Floodplain project critical to our future

By Molly Coston, David Ripp and David Pinkernell, Guest Columnists

Over the past four years, a unique partnership has formed in our community. This unlikely mix of bedfellows has developed the Steigerwald Floodplain Restoration Project — a project that will realign our levee system to simultaneously benefit our industrial, tourism and land-development economies, while improving the environment.

But, we need the state legislature to fund their Floodplains by Design program to make this a reality.

A bit of background: The Corps of Engineers completed our existing 5.5-mile levee system in 1966. It has protected us from Columbia River floods, but development in the area and a poorly designed water control structure have created flood problems along Gibbons Creek, particularly for residences, the Port’s industrial park, state Route 14, and the city of Washougal’s wastewater treatment plant. Some of these areas flooded in 1996. The Port spends more than $100,000 annually on flood management, and the failed Gibbons Creek water control structure needs repairs likely to cost several million dollars. Put simply, the 50-year-old system isn’t addressing today’s problems. We need to reconnect Gibbons Creek to the Columbia River.

The Port, city, Lower Columbia Estuary Partnership, U.S. Fish and Wildlife Service (USFWS), Bonneville Power Administration (BPA), Washington State Department of Transportation (WSDOT), Friends of the Columbia Gorge, Burlington Northern Santa Fe (BNSF) Railroad, and several private landowners have developed a solution: the Steigerwald Floodplain Restoration Project. This project will reconfigure our levee system to reconnect Gibbons Creek and the Columbia River to 960 acres of floodplain, thus restoring important habitat for salmon and lamprey and reducing flood risk and flood management costs. The project also will add one mile of new trail to the refuge, which is visited by 80,000 people annually, and bring 3,000 elementary and middle school students to the refuge to plant trees. The refuge’s improved trail system eventually will connect to our waterfront park and downtown, creating a unique regional model for linking urban and wildlife areas. While we are just starting to realize the long-term benefits of this vision to our tourism and recreation economies, there is no doubt the hundreds of family wage jobs created during construction of the $21 million Steigerwald Project will provide a boost to our local economy.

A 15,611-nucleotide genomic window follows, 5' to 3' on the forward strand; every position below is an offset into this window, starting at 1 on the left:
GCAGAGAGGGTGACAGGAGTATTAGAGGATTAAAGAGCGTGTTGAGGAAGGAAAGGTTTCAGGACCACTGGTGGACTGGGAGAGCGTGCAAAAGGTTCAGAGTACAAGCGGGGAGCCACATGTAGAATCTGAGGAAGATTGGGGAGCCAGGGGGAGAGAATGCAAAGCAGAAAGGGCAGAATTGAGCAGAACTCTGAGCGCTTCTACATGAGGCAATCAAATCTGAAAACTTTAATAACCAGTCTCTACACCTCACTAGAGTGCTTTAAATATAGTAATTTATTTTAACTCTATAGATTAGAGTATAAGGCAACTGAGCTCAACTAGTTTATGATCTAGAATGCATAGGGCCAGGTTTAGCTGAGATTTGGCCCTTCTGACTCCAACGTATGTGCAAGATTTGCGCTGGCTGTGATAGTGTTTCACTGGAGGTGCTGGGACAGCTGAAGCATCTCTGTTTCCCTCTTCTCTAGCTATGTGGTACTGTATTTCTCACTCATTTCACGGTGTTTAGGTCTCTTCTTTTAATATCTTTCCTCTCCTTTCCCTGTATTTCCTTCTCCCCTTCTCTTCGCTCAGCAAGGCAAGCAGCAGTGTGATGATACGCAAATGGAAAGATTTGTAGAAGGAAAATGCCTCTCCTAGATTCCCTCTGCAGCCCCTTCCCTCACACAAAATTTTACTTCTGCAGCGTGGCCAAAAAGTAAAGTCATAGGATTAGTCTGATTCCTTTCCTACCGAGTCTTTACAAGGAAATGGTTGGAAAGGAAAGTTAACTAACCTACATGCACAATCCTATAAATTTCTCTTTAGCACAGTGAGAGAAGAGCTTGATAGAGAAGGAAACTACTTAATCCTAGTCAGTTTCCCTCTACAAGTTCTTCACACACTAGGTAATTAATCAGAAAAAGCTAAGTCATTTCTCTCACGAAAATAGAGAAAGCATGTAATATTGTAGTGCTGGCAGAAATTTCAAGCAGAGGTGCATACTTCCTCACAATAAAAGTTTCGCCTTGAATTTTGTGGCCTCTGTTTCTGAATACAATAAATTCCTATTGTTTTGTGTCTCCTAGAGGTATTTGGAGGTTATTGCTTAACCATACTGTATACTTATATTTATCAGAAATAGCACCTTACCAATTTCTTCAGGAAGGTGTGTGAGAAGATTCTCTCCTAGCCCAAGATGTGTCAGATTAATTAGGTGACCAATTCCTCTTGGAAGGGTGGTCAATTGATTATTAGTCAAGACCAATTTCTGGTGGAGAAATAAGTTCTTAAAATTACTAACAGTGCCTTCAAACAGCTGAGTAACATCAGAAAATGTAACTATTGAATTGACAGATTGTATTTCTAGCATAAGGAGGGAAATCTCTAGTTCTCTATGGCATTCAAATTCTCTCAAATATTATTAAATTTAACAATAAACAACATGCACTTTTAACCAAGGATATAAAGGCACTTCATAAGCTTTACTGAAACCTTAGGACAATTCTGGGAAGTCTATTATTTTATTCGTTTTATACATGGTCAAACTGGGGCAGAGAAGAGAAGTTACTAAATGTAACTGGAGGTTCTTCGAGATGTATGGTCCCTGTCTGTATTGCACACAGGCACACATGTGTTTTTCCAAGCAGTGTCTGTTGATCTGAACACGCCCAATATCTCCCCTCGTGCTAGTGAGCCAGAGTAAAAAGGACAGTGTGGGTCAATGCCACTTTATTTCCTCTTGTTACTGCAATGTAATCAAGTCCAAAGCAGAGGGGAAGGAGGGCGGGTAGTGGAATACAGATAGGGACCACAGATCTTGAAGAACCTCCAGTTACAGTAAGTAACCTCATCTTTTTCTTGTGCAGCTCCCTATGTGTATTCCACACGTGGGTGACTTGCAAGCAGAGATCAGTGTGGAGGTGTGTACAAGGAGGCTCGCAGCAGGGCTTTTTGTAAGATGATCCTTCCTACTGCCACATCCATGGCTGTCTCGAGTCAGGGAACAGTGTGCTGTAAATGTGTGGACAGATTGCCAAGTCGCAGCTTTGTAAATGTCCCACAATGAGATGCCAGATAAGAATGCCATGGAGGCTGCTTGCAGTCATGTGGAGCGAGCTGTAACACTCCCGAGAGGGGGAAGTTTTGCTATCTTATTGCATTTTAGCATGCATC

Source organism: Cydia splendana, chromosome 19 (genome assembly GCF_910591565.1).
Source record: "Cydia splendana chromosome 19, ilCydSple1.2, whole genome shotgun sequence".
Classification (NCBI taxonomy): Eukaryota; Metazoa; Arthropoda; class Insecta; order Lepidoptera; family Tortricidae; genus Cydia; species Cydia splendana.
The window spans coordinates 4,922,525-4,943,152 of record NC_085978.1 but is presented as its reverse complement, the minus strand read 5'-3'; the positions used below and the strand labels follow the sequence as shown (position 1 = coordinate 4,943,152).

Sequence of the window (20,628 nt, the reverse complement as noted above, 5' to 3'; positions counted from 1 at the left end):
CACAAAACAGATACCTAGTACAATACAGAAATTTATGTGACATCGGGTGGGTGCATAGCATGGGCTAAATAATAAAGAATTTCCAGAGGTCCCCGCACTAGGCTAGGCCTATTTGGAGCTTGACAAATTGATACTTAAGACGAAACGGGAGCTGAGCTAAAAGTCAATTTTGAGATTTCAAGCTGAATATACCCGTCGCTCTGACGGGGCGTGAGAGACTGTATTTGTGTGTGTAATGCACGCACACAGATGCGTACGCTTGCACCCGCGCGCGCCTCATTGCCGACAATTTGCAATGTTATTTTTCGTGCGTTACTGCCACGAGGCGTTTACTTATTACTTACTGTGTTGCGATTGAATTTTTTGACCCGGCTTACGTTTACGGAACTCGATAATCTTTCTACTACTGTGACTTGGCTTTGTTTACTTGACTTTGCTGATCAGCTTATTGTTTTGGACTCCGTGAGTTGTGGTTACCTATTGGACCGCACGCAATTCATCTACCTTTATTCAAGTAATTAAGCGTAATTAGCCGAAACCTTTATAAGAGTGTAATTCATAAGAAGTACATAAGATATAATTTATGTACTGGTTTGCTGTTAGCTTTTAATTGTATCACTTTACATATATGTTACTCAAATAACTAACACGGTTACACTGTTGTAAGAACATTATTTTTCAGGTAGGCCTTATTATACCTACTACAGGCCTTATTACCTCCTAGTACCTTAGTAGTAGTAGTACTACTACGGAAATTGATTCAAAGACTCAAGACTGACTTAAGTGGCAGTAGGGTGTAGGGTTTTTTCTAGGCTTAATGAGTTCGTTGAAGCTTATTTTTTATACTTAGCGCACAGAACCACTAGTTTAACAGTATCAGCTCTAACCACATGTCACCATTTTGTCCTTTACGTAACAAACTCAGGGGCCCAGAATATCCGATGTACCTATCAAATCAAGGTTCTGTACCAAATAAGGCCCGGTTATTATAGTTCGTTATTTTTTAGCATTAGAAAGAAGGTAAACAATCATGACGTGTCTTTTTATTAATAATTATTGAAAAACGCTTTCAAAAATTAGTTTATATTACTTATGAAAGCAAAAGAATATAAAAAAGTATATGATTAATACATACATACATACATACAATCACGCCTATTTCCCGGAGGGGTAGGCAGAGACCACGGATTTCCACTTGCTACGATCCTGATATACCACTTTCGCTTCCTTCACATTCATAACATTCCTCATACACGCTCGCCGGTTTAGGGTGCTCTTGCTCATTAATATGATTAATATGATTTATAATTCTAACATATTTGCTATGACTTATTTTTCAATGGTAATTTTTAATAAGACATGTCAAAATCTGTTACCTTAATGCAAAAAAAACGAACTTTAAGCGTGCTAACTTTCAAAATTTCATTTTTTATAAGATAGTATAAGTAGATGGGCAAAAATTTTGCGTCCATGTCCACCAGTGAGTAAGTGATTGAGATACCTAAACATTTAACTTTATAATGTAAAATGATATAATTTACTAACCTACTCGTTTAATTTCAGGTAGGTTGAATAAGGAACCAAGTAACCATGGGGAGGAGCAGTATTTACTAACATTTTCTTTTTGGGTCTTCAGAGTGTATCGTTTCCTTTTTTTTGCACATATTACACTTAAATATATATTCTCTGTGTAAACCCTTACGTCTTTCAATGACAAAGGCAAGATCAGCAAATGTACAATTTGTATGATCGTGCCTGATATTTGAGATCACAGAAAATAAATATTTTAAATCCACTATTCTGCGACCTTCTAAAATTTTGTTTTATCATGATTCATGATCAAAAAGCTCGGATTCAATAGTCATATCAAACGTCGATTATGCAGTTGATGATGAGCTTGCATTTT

During his visit to the project site, Gov. Jay Inslee noted that the Steigerwald Project is good for both juvenile humans and juvenile salmon. He is absolutely correct, and in recognition of this, BPA and USFWS have invested in the project. Yet, the state legislature has not passed a capital budget, which is required to fund its Floodplains by Design program. Our $4.6 million request to that program would fund about one-fifth of the Steigerwald Project’s total cost, helping to secure the remaining $16 million. The Floodplains by Design program has never funded a project in Clark County; it is time they receive the support they need from the legislature to do so.

The Steigerwald Project is critical to realizing our community’s full potential. The city of Washougal, Port of Camas-Washougal, Columbia Gorge Refuge Stewards and Camas-Washougal Community Chest encourage the legislature to act. The time for this project is now.

This column was co-authored by Molly Coston, mayor-elect for the city of Washougal; David Ripp, executive director of the Port of Camas-Washougal; and David Pinkernell, president of the Camas-Washougal Community Chest and the Columbia Gorge Refuge Stewards.